Joe Burrow (Week 3: 23/36, 275 yards, 3 TD, 0 INT)
Joe Burrow is an interesting case because he’s supposed to have joined the Elite Tier of quarterbacks, alongside Jalen Hurts, and he’s done his very best to enter those ranks (271 passing yards and two touchdowns per game this season), but it seems as though his offensive line has other ideas. Burrow’s been sacked the most times in the NFL, as he’s gone down 15 times, but at only the third-highest rate in the NFL (10.7% of the time). This is probably because according to ESPN, the Bengals are the fourth-worst pass-blocking unit on the season. The Dolphins, on the other side of the ball, have the third-best pass rush win rate on the season. So, I expect the Dolphins’ pass rushers to make life at least somewhat difficult for Burrow on Thursday.
However, I don’t expect this pass rush to get home as often as it might appear upon first look. The Bengals played 92 defensive snaps on Sunday, and that can take its toll on the defense, and specifically, the defensive line. While they’re deep along the line, they still had to dig deeper to win on Sunday. For example, Emmanuel Ogbah played 70 snaps on Sunday after playing 76 snaps in weeks one and two combined. So, I would expect a somewhat slowed pass rush, but one that can still bug the heck out of Joe Burrow this week.
Despite all of that, the Dolphins allow the most fantasy points per game to opposing quarterbacks, but I’m not particularly surprised. After a soft landing in week one against Mac Jones, the Cincy defense took on Lamar Jackson and Josh Allen in back-to-back games. So, where does all that leave us? You should start Joe Burrow if you have him in your fantasy league. He’s coming off his best fantasy day of the season last week, a week where he took only two sacks after taking 13 in weeks one and two combined, and we aren’t sure if Miami’s defense is a difference maker against quarterbacks yet. Don’t get cute, start Burrow.
Joe Mixon (Week 3: 12 carries, 24 yards, 7 targets, 3 receptions, 14 yards)
Samaje Perine (Week 3: 9 carries, 47 yards, 2 targets, 2 receptions, 14 yards, 1 TD)
Joe Mixon should be a stud. He leads the league in touches, but he’s sitting at just 3.7 yards per touch on the year, which ranks 49th out of 50 running backs with at least 20 touches this year. So, he’s basically become a volume play at the position, and he’s banged up on a short week. Zac Taylor said that he’s “good to go,” for this matchup, so I’m going to take his word for him and assume that he’s healthy. The Dolphins are a neutral matchup against running backs, ranking fifteenth in fantasy points allowed this year, but they’ve been especially stingy at stopping the actual run, as their 3.5 yards per carry allowed ranks as the fifth-lowest, and their run stop win rate ranks third. So, he’s in for a tough matchup this week against the Dolphins.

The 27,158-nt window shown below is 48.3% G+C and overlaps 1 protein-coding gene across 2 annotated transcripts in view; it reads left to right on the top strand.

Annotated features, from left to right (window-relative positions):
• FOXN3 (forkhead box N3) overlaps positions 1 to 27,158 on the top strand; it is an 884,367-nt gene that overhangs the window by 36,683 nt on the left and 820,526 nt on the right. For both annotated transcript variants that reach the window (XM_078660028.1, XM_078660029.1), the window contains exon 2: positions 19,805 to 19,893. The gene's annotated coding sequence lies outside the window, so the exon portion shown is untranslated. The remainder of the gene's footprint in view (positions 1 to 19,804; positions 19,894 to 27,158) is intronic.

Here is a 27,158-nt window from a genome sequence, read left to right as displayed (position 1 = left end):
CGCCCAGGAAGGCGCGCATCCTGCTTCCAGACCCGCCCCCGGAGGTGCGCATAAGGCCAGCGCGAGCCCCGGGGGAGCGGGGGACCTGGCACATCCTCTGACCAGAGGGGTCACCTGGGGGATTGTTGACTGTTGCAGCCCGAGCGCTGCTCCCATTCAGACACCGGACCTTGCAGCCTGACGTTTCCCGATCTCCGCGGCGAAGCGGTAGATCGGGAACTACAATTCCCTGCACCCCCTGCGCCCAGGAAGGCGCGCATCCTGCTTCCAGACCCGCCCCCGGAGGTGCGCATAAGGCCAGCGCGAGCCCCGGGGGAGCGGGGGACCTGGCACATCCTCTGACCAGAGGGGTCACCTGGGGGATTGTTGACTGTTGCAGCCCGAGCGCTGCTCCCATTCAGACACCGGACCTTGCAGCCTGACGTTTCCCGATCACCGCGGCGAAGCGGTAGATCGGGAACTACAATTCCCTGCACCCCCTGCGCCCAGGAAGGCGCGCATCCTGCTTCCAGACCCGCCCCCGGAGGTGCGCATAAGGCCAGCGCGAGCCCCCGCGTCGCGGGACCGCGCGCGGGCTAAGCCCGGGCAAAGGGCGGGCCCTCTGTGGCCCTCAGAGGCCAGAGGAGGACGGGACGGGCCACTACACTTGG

So, to be honest, it’s possible to get away from Joe Mixon. You could have gone Mixon in the first, Saquon Barkley in the second, and grabbed James Robinson later on. Or, maybe you bought the dip on Antonio Gibson. For now, though, you’re likely to start Joe Mixon, because you can’t bench the guy that leads the NFL in touches. But, maybe temper your expectations.
If Joe Mixon has a surprise setback and cannot play on Thursday, then Samaje Perine is a questionable play. The Bengals leaned on him without Mixon last week, as he had 11 touches for 61 yards. But, the Miami running back defense is a far cry from the Jets’ run defense. Unless you’re desperate, you should still sit Samaje Perine in the event of a Joe Mixon injury.
Tyler Boyd (Week 3: 5 targets, 4 receptions, 105 yards, 1 TD)
Tyler Boyd had himself an incredible catch-and-run last week that found him as the top dog in the Bengals’ wide receiver room. He’s a very talented player, but Tee Higgins and Ja’Marr Chase are two of the top fifteen wide receivers on this planet, so I doubt that he will find himself as the king of the hill more often than he doesn’t. But, given his talent level, if the Bengals do well, you can still get away with starting Tyler Boyd, but is that the case this week?
First, let’s talk about Boyd’s usage. He’s a slot receiver, period. According to PlayerProfiler.com, Boyd has the second-highest slot rate in the NFL, notching 143 snaps out of the slot, an 80% rate, and through three games, he’s run about 40 routes per game out of the slot. For a lot of teams, this would be a problem, but the Bengals are an 11-personnel team, with them running three wide receivers 77% of the time this season, and passing out of that formation 86% of the time. That means that the opportunity to produce should all be there, provided the Dolphins cooperate.
It’s likely that the Dolphins cooperate, as they allow the eighth-most fantasy football points to slot receivers this season, giving up 74 PPR points to the slot on 37 receptions, the sixteenth-most to the position. Fortunately for Boyd, they rank inside the top twelve in both yards per reception and receiving touchdowns allowed. A long play is a key to Boyd’s success this week, and I think he gets it, especially when you consider the 90+ snaps the defense played this past weekend. You can start Tyler Boyd as a WR3 this week in what should be a shootout against what will be an exhausted defense.
Hayden Hurst (Week 3: 2 targets, 1 reception, 7 yards)
Prior to the season, many say Hayden Hurst as a member of the Blob, and he somewhat returned on that in the first two weeks of the season. In weeks one and two, he had 15 targets, 10 receptions, and 70 yards while playing 78% of snaps. Hurst came back from a groin injury for last week’s game, so I’m not surprised that he played just 38% of snaps and had just two targets. The matchup isn’t that great this week, as Miami allows the fifth-most fantasy points to tight ends but they have seen the most tight end targets while allowing the eleventh-most fantasy points per target to the position.
If you start Hurst, you hope that he is bouncing back this week to his form from weeks one and two. Ideally, you only start him if you’re in a bind in a deeper league, as he falls outside the top-fifteen best starts at tight end this week. Hurst is unlikely to hand you a goose egg this week, but you probably want to sit Hayden Hurst.